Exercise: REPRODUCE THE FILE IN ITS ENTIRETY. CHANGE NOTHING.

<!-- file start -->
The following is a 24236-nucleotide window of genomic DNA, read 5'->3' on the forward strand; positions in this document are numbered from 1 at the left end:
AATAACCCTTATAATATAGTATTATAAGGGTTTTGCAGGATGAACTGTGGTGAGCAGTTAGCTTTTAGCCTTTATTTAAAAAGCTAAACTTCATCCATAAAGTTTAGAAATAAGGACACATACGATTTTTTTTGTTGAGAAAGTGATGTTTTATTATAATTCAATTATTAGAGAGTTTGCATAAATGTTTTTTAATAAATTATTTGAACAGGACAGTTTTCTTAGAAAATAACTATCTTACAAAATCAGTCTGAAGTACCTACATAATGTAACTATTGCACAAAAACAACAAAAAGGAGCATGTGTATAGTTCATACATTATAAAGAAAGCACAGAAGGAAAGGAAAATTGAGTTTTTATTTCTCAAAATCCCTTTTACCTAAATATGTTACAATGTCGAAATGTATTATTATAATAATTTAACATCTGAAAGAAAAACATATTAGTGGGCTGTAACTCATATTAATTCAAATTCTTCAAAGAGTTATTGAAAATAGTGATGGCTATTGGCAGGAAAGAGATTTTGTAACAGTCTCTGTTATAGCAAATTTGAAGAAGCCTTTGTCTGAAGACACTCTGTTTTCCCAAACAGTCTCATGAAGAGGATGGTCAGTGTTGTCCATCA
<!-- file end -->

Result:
The following is a 24236-nucleotide window of genomic DNA, read 5'->3' on the forward strand; positions in this document are numbered from 1 at the left end:
AATAACCCTTATAATATAGTATTATAAGGGTTTTGCAGGATGAACTGTGGTGAGCAGTTAGCTTTTAGCCTTTATTTAAAAAGCTAAACTTCATCCATAAAGTTTAGAAATAAGGACACATACGATTTTTTTTGTTGAGAAAGTGATGTTTTATTATAATTCAATTATTAGAGAGTTTGCATAAATGTTTTTTAATAAATTATTTGAACAGGACAGTTTTCTTAGAAAATAACTATCTTACAAAATCAGTCTGAAGTACCTACATAATGTAACTATTGCACAAAAACAACAAAAAGGAGCATGTGTATAGTTCATACATTATAAAGAAAGCACAGAAGGAAAGGAAAATTGAGTTTTTATTTCTCAAAATCCCTTTTACCTAAATATGTTACAATGTCGAAATGTATTATTATAATAATTTAACATCTGAAAGAAAAACATATTAGTGGGCTGTAACTCATATTAATTCAAATTCTTCAAAGAGTTATTGAAAATAGTGATGGCTATTGGCAGGAAAGAGATTTTGTAACAGTCTCTGTTATAGCAAATTTGAAGAAGCCTTTGTCTGAAGACACTCTGTTTTCCCAAACAGTCTCATGAAGAGGATGGTCAGTGTTGTCCATCA